Are professional clubs at a disadvantage in the National League?

There are a handful of Football League quality players in the lower leagues who are playing part time and have their own business or job on the side.

Because their profession outside the game it is not financially viable for them to quit their day job and join a professional team who require full time commitment.

When you see a player step up to the Football League it is normally to a League One or Championship team. This is likely because these clubs will pay the wages required to be a professional footballer in this day and age.

leon lobjoit
Leon Lobjoit joined EFL League One team Northampton Town from tenth tier Buckingham Town last season.

Another reason is the fact that footballers careers are so short that they need a back up job for when they leave the professional game, so a lot of the talented players who could be playing higher up are playing in part time leagues.

New Blyth Spartans signing Dale Hopson is an example, he recently signed from Northern Premier League side Whitby Town where he scored 30 goals from midfield in the seventh tier.

Speaking to Hopson he tells me:

“With my work as a school teacher/coach it’s got to be a good offer from a pro team to get me to quit my job.

For me playing for Blyth fits my schedule better being the fact they are only part time.”

He was linked with Hartlepool United amongst others but opted for semi-professional football instead.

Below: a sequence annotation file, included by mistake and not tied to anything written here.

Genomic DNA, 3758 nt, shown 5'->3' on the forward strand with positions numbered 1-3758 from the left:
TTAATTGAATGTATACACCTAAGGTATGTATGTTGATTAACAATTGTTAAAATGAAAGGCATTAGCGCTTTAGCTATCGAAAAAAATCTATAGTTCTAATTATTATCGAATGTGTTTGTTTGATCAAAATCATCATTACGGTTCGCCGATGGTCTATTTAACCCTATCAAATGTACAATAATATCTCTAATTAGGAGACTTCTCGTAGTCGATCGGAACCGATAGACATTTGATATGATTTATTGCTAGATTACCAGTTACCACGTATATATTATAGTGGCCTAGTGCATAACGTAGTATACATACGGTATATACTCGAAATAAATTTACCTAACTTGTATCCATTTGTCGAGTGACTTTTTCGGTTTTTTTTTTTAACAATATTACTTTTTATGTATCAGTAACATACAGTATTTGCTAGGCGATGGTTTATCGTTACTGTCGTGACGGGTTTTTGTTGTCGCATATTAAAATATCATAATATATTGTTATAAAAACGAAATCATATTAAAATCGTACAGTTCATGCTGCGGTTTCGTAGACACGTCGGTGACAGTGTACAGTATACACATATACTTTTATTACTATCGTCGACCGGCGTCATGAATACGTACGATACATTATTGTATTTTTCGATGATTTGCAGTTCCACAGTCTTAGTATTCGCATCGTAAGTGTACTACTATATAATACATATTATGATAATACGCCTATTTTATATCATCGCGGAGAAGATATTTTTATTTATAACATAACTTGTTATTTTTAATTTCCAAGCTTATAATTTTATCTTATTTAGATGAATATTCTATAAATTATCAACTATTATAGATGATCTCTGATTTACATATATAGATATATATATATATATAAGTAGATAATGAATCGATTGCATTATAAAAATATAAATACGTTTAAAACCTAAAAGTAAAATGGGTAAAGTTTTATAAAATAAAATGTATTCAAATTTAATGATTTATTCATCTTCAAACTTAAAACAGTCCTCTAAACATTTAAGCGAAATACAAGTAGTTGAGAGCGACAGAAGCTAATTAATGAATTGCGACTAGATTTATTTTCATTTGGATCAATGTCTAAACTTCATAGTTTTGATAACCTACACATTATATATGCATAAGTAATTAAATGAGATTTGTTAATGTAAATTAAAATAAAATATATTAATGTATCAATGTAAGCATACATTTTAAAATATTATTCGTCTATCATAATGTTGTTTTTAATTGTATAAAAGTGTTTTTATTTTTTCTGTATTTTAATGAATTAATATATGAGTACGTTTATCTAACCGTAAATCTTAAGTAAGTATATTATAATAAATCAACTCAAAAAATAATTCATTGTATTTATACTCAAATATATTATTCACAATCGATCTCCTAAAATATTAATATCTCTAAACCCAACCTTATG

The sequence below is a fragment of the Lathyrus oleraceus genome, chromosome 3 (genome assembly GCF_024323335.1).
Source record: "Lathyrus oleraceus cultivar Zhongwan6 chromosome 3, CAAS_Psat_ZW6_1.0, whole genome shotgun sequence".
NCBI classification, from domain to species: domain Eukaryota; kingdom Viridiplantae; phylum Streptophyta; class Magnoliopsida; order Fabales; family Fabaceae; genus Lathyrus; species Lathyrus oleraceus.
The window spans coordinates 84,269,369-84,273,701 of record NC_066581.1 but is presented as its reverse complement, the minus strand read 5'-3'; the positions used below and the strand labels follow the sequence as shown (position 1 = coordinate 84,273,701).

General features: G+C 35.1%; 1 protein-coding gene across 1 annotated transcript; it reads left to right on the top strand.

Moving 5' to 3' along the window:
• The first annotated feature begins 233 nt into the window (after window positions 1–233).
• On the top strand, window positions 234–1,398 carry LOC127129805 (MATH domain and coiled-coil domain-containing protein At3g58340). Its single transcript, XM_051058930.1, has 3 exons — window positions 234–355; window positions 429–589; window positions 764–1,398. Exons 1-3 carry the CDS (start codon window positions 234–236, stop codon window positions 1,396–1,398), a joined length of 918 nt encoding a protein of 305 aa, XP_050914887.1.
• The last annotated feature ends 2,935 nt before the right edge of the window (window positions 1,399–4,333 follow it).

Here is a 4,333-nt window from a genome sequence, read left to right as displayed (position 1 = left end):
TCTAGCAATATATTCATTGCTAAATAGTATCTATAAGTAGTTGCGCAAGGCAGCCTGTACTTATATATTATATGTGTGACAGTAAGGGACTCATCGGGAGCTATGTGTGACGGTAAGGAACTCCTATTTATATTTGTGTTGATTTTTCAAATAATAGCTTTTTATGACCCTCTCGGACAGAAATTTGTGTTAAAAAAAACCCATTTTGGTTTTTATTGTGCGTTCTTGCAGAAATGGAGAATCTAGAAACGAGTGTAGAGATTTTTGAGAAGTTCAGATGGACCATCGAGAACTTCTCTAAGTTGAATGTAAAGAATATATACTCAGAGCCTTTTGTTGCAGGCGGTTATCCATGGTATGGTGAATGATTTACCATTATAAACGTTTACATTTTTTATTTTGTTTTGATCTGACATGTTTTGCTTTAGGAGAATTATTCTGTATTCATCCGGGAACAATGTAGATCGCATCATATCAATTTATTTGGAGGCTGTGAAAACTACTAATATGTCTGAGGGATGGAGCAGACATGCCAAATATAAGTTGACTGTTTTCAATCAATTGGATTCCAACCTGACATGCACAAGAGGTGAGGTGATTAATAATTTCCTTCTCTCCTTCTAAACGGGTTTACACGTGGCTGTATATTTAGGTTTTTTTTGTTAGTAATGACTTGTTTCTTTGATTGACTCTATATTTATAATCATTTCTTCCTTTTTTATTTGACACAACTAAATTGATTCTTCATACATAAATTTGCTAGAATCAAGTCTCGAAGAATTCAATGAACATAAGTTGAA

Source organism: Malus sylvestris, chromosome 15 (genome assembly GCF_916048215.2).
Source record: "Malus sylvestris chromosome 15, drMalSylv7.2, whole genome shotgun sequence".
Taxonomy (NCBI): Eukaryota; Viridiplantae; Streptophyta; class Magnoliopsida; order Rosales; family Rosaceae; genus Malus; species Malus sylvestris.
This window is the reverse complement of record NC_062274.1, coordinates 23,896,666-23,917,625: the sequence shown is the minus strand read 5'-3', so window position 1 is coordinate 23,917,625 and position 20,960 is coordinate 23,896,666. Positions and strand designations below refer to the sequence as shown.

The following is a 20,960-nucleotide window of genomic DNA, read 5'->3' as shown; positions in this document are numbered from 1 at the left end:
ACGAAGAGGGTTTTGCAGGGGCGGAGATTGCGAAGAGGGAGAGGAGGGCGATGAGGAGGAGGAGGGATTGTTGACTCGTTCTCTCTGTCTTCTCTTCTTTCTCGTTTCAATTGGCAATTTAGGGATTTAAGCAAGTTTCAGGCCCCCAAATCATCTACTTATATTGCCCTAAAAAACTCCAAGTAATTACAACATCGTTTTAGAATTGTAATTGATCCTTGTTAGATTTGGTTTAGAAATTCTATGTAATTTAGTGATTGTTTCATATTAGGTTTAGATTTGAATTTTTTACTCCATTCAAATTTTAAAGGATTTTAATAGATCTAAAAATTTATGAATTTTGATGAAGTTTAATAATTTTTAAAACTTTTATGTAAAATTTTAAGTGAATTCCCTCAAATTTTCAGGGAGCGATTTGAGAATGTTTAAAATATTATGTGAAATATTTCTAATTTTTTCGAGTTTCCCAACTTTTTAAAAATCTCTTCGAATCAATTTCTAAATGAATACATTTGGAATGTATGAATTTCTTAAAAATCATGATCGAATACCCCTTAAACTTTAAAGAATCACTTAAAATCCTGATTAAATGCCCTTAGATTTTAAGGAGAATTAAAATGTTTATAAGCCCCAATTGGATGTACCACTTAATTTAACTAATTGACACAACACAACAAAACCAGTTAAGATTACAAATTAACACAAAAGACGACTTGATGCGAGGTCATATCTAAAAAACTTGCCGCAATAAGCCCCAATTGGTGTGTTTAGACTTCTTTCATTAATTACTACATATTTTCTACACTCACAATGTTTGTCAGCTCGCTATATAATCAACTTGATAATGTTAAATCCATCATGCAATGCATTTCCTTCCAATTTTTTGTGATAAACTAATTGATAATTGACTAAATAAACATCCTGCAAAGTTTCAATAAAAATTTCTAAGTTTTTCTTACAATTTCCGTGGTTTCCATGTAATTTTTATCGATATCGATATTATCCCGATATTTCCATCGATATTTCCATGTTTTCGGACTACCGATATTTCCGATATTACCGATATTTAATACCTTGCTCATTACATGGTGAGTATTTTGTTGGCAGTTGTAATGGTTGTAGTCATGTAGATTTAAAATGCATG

This suggests that professional teams in these regional divisions and even in the National League are at a disadvantage in terms of signing talented players.

You’d think that the appeal to play for a pro club, such as say York City, would tempt the players. But in reality a professional team like York will be looking at the players dropping down leagues who are desperate to cling on to their ‘professional footballer’ status.

Upon leaving Cardiff for York City, new signing Theo Wharton told the club’s media:


“Yeah [professional status] was a big thing to be honest. I wanted to keep that routine of training everyday and waking up going to work”

The assumption is that full time teams have the infrastructure as a business to operate more effectively and have the resources to develop these players further with extra training sessions.

My Say

In my opinion I think there are a lot of better players playing in non-league than some playing in the EFL. And personally I think it’s all down to a players pedigree.

A professional club will look to the academies of top teams to sign their recently released academy players instead of turning to non-league where there is arguably more talent but less reputation.

I’d love to hear your thoughts on this topic so please tweet me your opinions or comment down below! 🙂

Header photo by: Bill Broadley

Published by Dan Simmonite

Aspiring sport media professional currently working with Northumberland FA. Also write for the grassroots section of the Newcastle Chronicle.

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